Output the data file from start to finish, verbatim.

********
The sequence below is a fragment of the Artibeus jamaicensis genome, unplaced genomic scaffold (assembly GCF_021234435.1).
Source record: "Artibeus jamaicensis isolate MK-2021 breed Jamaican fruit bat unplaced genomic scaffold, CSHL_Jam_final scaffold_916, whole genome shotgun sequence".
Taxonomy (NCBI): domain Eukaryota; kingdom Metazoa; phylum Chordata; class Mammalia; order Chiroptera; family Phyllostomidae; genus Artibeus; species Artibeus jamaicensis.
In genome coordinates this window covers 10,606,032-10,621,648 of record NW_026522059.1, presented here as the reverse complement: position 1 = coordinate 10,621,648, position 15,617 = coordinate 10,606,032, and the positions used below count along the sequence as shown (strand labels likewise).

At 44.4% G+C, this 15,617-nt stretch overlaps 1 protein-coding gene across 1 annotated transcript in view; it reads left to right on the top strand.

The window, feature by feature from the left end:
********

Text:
The sequence below is a fragment of the Artibeus jamaicensis genome, unplaced genomic scaffold (assembly GCF_021234435.1).
Source record: "Artibeus jamaicensis isolate MK-2021 breed Jamaican fruit bat unplaced genomic scaffold, CSHL_Jam_final scaffold_916, whole genome shotgun sequence".
Taxonomy (NCBI): domain Eukaryota; kingdom Metazoa; phylum Chordata; class Mammalia; order Chiroptera; family Phyllostomidae; genus Artibeus; species Artibeus jamaicensis.
In genome coordinates this window covers 10,606,032-10,621,648 of record NW_026522059.1, presented here as the reverse complement: position 1 = coordinate 10,621,648, position 15,617 = coordinate 10,606,032, and the positions used below count along the sequence as shown (strand labels likewise).

At 44.4% G+C, this 15,617-nt stretch overlaps 1 protein-coding gene across 1 annotated transcript in view; it reads left to right on the top strand.

The window, feature by feature from the left end: